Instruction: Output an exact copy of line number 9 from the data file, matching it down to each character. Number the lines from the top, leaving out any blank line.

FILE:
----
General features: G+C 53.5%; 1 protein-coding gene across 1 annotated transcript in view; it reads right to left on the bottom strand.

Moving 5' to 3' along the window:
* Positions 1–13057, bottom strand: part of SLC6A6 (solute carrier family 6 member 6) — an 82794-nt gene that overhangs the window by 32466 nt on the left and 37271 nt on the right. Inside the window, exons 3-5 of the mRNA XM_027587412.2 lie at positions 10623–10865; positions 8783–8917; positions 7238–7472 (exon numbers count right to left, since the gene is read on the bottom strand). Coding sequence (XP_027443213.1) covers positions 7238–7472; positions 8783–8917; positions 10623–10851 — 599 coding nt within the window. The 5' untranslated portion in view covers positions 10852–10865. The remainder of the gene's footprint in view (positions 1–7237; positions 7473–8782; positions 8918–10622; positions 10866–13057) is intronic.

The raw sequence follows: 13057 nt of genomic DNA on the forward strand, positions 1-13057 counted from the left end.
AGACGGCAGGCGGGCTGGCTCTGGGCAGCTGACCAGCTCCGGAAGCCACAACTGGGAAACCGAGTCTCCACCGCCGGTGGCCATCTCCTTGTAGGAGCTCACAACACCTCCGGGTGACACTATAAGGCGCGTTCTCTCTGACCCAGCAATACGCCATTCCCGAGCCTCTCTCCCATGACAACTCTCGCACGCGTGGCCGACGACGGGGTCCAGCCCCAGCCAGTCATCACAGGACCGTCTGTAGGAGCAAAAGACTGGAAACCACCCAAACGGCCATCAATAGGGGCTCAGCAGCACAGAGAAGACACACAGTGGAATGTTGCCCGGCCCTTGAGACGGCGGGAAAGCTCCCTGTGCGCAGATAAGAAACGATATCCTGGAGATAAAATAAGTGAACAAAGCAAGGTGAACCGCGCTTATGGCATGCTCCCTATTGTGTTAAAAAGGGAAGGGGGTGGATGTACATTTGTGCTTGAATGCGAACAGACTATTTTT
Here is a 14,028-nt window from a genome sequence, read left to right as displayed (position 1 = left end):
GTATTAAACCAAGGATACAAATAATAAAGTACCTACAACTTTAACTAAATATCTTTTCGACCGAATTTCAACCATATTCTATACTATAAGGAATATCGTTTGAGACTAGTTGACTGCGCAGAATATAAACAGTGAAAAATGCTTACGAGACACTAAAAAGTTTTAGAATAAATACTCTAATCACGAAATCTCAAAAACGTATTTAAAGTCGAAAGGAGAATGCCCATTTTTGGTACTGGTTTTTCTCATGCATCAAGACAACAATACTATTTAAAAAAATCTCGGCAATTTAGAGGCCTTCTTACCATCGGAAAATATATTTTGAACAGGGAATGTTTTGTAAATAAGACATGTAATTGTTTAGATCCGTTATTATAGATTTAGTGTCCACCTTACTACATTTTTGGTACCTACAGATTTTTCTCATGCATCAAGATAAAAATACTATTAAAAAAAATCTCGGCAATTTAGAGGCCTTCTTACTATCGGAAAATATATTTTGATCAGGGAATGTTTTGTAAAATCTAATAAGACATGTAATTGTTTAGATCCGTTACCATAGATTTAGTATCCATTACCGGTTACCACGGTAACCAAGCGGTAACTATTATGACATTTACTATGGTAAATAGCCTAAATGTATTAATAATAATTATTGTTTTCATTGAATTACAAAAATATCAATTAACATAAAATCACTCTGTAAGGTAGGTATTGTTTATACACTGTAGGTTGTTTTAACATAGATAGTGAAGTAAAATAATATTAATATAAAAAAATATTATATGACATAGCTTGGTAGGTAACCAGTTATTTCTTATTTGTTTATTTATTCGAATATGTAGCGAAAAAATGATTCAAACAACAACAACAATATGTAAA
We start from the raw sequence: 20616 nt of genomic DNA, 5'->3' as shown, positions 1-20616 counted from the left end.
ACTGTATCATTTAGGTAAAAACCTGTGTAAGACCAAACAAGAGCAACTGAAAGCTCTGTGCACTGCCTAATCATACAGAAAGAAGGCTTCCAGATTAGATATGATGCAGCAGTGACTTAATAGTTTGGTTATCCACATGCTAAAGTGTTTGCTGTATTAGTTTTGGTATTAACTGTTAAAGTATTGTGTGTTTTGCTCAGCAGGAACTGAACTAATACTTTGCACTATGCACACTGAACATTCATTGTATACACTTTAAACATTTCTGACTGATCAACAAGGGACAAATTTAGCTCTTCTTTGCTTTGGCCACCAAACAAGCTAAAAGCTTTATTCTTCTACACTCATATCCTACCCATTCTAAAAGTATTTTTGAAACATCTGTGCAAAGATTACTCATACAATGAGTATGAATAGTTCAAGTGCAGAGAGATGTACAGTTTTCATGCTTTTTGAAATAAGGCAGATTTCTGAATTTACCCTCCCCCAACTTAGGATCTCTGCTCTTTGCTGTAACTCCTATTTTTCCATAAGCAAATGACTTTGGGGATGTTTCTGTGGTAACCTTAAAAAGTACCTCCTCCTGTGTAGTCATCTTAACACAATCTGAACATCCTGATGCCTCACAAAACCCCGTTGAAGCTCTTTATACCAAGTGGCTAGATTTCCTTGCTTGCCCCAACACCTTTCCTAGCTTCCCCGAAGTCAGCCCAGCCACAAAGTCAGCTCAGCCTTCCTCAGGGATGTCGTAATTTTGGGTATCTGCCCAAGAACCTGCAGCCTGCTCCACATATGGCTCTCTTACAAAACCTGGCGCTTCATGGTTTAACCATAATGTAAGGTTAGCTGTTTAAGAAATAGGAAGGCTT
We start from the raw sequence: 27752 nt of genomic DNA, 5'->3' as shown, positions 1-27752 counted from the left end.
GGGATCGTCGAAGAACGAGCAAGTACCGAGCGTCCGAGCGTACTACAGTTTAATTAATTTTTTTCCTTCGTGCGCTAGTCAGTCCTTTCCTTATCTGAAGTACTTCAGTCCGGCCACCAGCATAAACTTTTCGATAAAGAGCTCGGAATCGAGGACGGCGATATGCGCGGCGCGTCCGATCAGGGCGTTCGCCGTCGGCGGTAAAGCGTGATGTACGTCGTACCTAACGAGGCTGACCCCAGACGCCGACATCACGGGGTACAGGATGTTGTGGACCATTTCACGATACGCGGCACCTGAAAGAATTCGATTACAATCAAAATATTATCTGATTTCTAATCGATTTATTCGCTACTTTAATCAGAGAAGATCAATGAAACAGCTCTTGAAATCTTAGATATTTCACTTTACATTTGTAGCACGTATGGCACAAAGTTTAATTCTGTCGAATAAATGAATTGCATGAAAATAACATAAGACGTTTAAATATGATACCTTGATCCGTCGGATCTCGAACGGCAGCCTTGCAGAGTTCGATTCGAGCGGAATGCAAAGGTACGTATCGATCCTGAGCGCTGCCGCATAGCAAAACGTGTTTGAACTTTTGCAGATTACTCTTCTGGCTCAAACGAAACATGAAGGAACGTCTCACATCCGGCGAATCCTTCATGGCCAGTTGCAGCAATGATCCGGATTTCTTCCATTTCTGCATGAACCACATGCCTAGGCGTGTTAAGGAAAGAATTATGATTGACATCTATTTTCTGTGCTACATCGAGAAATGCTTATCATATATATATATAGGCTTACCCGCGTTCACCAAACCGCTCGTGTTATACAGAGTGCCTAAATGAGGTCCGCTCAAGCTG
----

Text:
ACTGTATCATTTAGGTAAAAACCTGTGTAAGACCAAACAAGAGCAACTGAAAGCTCTGTGCACTGCCTAATCATACAGAAAGAAGGCTTCCAGATTAGATATGATGCAGCAGTGACTTAATAGTTTGGTTATCCACATGCTAAAGTGTTTGCTGTATTAGTTTTGGTATTAACTGTTAAAGTATTGTGTGTTTTGCTCAGCAGGAACTGAACTAATACTTTGCACTATGCACACTGAACATTCATTGTATACACTTTAAACATTTCTGACTGATCAACAAGGGACAAATTTAGCTCTTCTTTGCTTTGGCCACCAAACAAGCTAAAAGCTTTATTCTTCTACACTCATATCCTACCCATTCTAAAAGTATTTTTGAAACATCTGTGCAAAGATTACTCATACAATGAGTATGAATAGTTCAAGTGCAGAGAGATGTACAGTTTTCATGCTTTTTGAAATAAGGCAGATTTCTGAATTTACCCTCCCCCAACTTAGGATCTCTGCTCTTTGCTGTAACTCCTATTTTTCCATAAGCAAATGACTTTGGGGATGTTTCTGTGGTAACCTTAAAAAGTACCTCCTCCTGTGTAGTCATCTTAACACAATCTGAACATCCTGATGCCTCACAAAACCCCGTTGAAGCTCTTTATACCAAGTGGCTAGATTTCCTTGCTTGCCCCAACACCTTTCCTAGCTTCCCCGAAGTCAGCCCAGCCACAAAGTCAGCTCAGCCTTCCTCAGGGATGTCGTAATTTTGGGTATCTGCCCAAGAACCTGCAGCCTGCTCCACATATGGCTCTCTTACAAAACCTGGCGCTTCATGGTTTAACCATAATGTAAGGTTAGCTGTTTAAGAAATAGGAAGGCTT